How does carter represent gender and explore gender issues to create meaning in The Bloody Chamber?
The Bloody Chamber can be seen as a feminist adaptation of the original fairy tale Bluebeard. Carter breaks through the traditional stereotypical gender associations that society places on women and men, usually emphasised in traditional fairy tales.
Angela Carter creates an interesting interpretation of the stigmas thrust upon gender roles within the Bloody Chamber. We see from the beginning of the text that the first person narrator creates a feminine perspective for the forthcoming events, challenging the fairy tale norm of a neutral third person narrator (traditionally a male). By doing so this creates a biased tone within the novel, which in this case is from the Marquis wife thus allowing a feminine view point to be portrayed across to the reader empowering the woman. However Carter doesn’t use this feminine narrator to empower women or even challenge their stereotypes but instead succumbs to the typical gothic genre of women being inferior to men. The nameless narrator we are introduced to, gives each reader a slightly different impression of her, is she this weak and innocent girl? “I had in some way, ceased to be her child in becoming his wife.” Here Angela Carter uses “her child” and “his wife” to state possession suggesting that the narrator is merely an object that gets passed along from person to person. An alternative point of interpretation of the narrator is that by leaving her mother’s side she has been willed “away from girlhood” and has grown into a woman this can display the liberation of the narrator maturing, as she has left her mother behind and is now taking control of he...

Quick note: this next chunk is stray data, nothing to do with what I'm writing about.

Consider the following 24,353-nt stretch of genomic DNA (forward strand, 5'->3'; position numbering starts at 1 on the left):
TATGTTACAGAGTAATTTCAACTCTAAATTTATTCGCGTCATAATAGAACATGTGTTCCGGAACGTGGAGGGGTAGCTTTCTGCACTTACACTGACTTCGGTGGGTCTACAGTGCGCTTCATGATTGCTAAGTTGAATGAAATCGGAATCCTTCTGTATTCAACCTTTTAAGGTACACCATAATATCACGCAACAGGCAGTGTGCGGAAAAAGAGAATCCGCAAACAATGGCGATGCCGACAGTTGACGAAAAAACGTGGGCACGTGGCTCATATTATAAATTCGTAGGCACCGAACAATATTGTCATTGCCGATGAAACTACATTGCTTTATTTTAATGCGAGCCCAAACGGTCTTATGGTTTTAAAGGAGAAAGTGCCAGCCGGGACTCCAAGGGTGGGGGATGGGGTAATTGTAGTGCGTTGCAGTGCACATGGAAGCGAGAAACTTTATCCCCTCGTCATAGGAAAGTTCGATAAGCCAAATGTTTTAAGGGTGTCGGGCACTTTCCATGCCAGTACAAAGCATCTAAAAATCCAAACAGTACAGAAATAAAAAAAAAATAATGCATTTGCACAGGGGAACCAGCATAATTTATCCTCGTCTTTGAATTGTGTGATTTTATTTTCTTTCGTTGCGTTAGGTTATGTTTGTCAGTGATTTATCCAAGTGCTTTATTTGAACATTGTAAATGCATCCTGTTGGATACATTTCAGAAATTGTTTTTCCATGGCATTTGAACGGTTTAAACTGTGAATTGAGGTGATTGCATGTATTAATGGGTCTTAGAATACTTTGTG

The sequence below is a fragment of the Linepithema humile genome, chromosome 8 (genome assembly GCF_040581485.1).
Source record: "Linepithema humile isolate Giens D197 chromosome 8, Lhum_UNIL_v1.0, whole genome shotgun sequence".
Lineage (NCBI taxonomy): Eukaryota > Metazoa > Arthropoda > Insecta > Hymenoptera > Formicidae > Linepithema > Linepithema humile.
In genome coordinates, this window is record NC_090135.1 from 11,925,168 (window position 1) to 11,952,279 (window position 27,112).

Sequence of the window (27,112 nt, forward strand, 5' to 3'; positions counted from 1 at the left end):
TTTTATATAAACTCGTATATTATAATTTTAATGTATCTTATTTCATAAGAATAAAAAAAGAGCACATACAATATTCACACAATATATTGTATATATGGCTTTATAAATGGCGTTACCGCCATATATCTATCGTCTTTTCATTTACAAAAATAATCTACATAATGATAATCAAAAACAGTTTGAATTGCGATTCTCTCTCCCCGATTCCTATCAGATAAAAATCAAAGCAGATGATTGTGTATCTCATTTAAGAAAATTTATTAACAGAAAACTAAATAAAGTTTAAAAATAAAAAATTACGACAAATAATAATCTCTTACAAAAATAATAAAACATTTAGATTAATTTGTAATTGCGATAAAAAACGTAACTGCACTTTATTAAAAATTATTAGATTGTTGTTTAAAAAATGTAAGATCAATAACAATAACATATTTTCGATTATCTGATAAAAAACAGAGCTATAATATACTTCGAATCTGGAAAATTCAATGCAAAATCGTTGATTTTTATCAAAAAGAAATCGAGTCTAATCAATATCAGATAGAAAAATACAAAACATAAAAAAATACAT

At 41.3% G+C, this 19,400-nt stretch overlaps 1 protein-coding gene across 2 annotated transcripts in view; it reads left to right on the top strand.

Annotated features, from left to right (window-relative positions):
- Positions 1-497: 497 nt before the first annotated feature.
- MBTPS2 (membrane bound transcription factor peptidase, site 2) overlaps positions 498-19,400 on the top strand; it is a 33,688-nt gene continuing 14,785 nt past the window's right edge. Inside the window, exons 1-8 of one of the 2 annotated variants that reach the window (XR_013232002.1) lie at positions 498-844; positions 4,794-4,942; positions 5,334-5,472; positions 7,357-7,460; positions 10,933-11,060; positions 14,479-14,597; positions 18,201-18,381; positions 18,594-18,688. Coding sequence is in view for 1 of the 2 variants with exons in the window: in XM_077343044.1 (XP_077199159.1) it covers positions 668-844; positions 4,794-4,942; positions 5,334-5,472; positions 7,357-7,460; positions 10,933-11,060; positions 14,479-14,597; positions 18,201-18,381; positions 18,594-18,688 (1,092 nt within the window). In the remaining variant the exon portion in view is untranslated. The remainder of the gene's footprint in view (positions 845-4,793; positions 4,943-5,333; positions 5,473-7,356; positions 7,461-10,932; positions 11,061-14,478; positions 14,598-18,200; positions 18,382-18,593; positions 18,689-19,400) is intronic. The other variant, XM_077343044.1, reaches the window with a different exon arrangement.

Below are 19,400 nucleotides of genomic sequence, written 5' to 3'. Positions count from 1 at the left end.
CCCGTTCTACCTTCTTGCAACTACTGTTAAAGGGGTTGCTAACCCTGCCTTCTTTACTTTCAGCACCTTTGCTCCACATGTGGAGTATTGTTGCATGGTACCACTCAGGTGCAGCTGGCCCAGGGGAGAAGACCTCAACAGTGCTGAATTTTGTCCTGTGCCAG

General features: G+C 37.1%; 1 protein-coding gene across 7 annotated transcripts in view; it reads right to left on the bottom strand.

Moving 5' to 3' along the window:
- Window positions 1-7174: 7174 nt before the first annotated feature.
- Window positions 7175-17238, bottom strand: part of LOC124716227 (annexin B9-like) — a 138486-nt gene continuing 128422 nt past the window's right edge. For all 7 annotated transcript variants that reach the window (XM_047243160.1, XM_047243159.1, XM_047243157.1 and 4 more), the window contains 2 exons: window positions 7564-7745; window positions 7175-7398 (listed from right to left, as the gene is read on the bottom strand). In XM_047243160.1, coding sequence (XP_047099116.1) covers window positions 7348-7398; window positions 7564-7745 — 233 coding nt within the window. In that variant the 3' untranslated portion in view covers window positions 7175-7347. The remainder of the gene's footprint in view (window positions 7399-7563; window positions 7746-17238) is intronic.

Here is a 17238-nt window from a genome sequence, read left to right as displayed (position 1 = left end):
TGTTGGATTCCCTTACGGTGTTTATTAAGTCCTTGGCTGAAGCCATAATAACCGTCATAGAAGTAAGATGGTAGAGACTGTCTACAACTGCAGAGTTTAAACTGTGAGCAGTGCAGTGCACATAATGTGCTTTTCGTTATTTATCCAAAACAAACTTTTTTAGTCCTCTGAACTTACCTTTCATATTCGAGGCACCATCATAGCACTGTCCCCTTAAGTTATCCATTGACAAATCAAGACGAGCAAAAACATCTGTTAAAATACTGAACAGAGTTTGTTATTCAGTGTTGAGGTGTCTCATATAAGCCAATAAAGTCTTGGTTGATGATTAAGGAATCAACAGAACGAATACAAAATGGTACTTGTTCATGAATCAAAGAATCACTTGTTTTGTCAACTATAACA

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...n women. Carter purposely remains in a neutral view point when discussing gender themes never enforcing ideas of gender upon readers just exploring what we already see within society. Through her narrative Carter brings forth questions of gender ideas, by making the reader query what they perceive as social norms. We have examples of this through the dynamic and empowering ending with the narrator’s mother killing the Marquis thus representing the end of patriarchy. This challenges the idea that a male character in which the traditional fairy tale Bluebeard has of a male figure saving the “the damsel in distress” The act of feminine power in the climax of the novel breaks away from all gothic traditions. Furthermore with the phallic symbol of the “father’s gun” this represent the subversion of gender roles inviting the reader to compare the Marquis with the mother.
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